The Kinect tracking seems very natural and the challenges feel solid enough where they don't seem to cheapen the experience. When a virtual $1 million is on the line, bad controls can totally ruin the enjoyment. Thankfully everything seems to track very well, from rolling ping-pong balls to shaking pedometers. Albeit some tasks seem almost too easy, such as bouncing balls into cups, and some challenges seem pretty difficult, like rolling an orange with a banana between your legs. While the challenges do get tricky, there is a harder difficulty option for those daring enough to try. Overall, you'll have to let your imagination just run away with the show and just have fun.
In reviewing games, I look for the five F's: fitness, fun, functionality, family, and firsts. There are some games, such as Wipeout 2 that are naturally built for fitness; Minute to Win It is not billed as such. You will however be moving your arms and various body parts a lot, but nothing that will work up an incredible sweat. As for fun, the 20 challenges are wacky enough to keep you entertained. Being in the spotlight and watching after-event videos adds some solid enjoyment to the game. Mix in more participants and you'll have a blast. The functionality of the game is fairly solid, despite some of the challenges feeling a little dumbed down compared to their real life counterparts and other challenges being a bit difficult to master. If you are looking for a family friendly game, you've come to the right spot because everything in the game is clean and tasteful fun with just a hint of innuendo. With that said, several of the challenges may be a bit challenging for young kids to try on their own. As for firsts, Minute to Win It doesn't set any records for creating a new or unique experience. What it does, it does well. However, you have probably played something like this before or else already have an understanding of what the game is before ever playing it.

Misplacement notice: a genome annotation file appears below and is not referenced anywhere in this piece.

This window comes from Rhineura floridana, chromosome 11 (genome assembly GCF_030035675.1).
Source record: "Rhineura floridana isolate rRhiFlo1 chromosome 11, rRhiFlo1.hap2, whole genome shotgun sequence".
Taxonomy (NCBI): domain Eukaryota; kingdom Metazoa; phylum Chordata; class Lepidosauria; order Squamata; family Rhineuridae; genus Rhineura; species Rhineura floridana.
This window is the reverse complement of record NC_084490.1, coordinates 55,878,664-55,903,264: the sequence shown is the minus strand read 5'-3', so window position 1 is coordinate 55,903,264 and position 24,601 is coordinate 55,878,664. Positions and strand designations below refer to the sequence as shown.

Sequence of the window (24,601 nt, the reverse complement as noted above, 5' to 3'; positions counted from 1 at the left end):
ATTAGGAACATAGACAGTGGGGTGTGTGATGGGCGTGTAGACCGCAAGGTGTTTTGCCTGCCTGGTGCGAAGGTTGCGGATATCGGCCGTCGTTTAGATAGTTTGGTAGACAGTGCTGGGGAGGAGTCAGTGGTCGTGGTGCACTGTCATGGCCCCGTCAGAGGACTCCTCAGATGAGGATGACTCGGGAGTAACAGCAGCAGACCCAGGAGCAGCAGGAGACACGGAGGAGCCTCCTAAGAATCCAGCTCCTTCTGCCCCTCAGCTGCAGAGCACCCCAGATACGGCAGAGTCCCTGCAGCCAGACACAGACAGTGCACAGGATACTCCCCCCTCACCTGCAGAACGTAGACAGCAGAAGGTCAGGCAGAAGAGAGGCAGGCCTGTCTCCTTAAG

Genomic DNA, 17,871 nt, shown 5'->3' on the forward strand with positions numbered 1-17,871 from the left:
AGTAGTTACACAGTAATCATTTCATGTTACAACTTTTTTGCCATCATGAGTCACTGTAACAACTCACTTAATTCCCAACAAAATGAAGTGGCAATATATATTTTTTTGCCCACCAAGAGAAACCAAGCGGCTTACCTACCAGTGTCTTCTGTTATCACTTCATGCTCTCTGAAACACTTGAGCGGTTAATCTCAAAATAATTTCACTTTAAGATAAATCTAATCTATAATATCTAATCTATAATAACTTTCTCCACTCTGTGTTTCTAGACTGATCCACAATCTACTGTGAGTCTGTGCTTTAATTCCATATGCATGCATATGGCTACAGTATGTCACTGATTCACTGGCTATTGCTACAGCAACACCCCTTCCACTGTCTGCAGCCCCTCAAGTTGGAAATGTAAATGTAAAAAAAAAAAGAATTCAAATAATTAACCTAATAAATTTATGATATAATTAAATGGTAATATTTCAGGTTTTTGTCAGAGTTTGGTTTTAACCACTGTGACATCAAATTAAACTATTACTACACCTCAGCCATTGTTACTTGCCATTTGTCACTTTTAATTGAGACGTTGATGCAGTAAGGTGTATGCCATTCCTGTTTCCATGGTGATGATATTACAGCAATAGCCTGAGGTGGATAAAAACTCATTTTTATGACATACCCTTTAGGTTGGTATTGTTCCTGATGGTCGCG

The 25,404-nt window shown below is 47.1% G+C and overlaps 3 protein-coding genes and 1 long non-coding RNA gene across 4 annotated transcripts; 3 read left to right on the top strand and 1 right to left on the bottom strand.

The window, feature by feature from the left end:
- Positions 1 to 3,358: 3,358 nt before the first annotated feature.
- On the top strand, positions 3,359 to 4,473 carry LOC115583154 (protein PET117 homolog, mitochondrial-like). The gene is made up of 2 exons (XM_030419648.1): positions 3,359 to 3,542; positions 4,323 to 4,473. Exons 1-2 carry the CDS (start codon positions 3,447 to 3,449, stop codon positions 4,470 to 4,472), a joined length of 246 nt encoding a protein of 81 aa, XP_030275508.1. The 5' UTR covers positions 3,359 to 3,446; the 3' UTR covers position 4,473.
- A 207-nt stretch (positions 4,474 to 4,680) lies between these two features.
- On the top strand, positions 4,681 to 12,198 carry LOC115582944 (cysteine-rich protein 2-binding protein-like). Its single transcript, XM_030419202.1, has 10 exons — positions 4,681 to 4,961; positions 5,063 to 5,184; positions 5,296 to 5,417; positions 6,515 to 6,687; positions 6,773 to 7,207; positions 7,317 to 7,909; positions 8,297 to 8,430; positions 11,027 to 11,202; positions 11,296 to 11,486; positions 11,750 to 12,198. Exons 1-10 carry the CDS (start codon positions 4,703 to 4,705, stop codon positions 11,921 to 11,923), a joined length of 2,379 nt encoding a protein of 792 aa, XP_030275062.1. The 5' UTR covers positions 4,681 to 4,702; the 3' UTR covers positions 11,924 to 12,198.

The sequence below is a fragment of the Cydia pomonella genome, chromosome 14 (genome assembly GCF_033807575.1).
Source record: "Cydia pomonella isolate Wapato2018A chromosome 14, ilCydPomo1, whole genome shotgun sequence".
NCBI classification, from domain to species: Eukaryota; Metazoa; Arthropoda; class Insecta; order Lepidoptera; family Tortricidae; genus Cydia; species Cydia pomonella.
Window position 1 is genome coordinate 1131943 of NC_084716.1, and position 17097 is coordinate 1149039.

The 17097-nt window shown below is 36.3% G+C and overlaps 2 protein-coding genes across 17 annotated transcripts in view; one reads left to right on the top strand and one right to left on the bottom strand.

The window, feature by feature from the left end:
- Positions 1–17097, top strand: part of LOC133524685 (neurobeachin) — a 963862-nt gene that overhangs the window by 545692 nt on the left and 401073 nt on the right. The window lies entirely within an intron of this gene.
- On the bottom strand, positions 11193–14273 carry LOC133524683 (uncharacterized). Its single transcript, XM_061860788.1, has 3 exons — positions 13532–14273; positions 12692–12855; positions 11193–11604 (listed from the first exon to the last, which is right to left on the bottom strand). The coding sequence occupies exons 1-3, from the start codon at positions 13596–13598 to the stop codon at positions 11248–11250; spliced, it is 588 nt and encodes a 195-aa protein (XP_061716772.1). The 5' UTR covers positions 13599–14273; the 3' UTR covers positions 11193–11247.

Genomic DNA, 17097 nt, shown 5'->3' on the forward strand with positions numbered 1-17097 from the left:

There are a surprisingly decent amount of challenges to explore and have fun with. The title also supports downloadable content, which opens the door for future challenge add-ons. I really would have liked to see competitive online modes or leaderboards, but again maybe that is just missing from the preview copy. For players that either host a lot of parties or otherwise have multiple bodies around, this game can be a lot of fun. As far as the single player experience, once the show is over (there are ten shows) there isn't a lot to keep you coming back for more. In summary, if you are a fan of the show, looking for a game show fix, or have people to play with, then Minute to Win It could be the party title you are looking for. If you don't fall into these categories, then this title might not be the perfect fit for your gaming dollars.